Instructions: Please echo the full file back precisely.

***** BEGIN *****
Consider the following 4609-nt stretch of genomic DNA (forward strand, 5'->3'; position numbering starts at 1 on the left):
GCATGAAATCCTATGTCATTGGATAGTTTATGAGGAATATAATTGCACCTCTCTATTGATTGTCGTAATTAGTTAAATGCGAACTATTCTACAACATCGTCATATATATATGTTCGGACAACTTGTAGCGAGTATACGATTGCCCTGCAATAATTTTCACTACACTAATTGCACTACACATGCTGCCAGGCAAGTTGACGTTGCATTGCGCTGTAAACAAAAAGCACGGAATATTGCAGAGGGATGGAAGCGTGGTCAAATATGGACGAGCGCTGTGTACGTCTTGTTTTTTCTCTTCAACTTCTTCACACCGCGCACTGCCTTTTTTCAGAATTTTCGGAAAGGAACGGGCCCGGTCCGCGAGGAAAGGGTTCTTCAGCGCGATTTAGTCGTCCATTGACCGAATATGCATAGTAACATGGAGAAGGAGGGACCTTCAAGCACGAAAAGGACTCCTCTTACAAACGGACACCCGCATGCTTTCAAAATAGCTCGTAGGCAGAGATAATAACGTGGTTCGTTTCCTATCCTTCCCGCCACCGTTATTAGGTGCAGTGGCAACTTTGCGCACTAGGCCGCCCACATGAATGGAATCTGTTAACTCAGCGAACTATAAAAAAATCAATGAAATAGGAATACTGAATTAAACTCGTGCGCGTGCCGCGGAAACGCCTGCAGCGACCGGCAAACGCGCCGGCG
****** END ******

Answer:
Consider the following 4609-nt stretch of genomic DNA (forward strand, 5'->3'; position numbering starts at 1 on the left):
GCATGAAATCCTATGTCATTGGATAGTTTATGAGGAATATAATTGCACCTCTCTATTGATTGTCGTAATTAGTTAAATGCGAACTATTCTACAACATCGTCATATATATATGTTCGGACAACTTGTAGCGAGTATACGATTGCCCTGCAATAATTTTCACTACACTAATTGCACTACACATGCTGCCAGGCAAGTTGACGTTGCATTGCGCTGTAAACAAAAAGCACGGAATATTGCAGAGGGATGGAAGCGTGGTCAAATATGGACGAGCGCTGTGTACGTCTTGTTTTTTCTCTTCAACTTCTTCACACCGCGCACTGCCTTTTTTCAGAATTTTCGGAAAGGAACGGGCCCGGTCCGCGAGGAAAGGGTTCTTCAGCGCGATTTAGTCGTCCATTGACCGAATATGCATAGTAACATGGAGAAGGAGGGACCTTCAAGCACGAAAAGGACTCCTCTTACAAACGGACACCCGCATGCTTTCAAAATAGCTCGTAGGCAGAGATAATAACGTGGTTCGTTTCCTATCCTTCCCGCCACCGTTATTAGGTGCAGTGGCAACTTTGCGCACTAGGCCGCCCACATGAATGGAATCTGTTAACTCAGCGAACTATAAAAAAATCAATGAAATAGGAATACTGAATTAAACTCGTGCGCGTGCCGCGGAAACGCCTGCAGCGACCGGCAAACGCGCCGGCG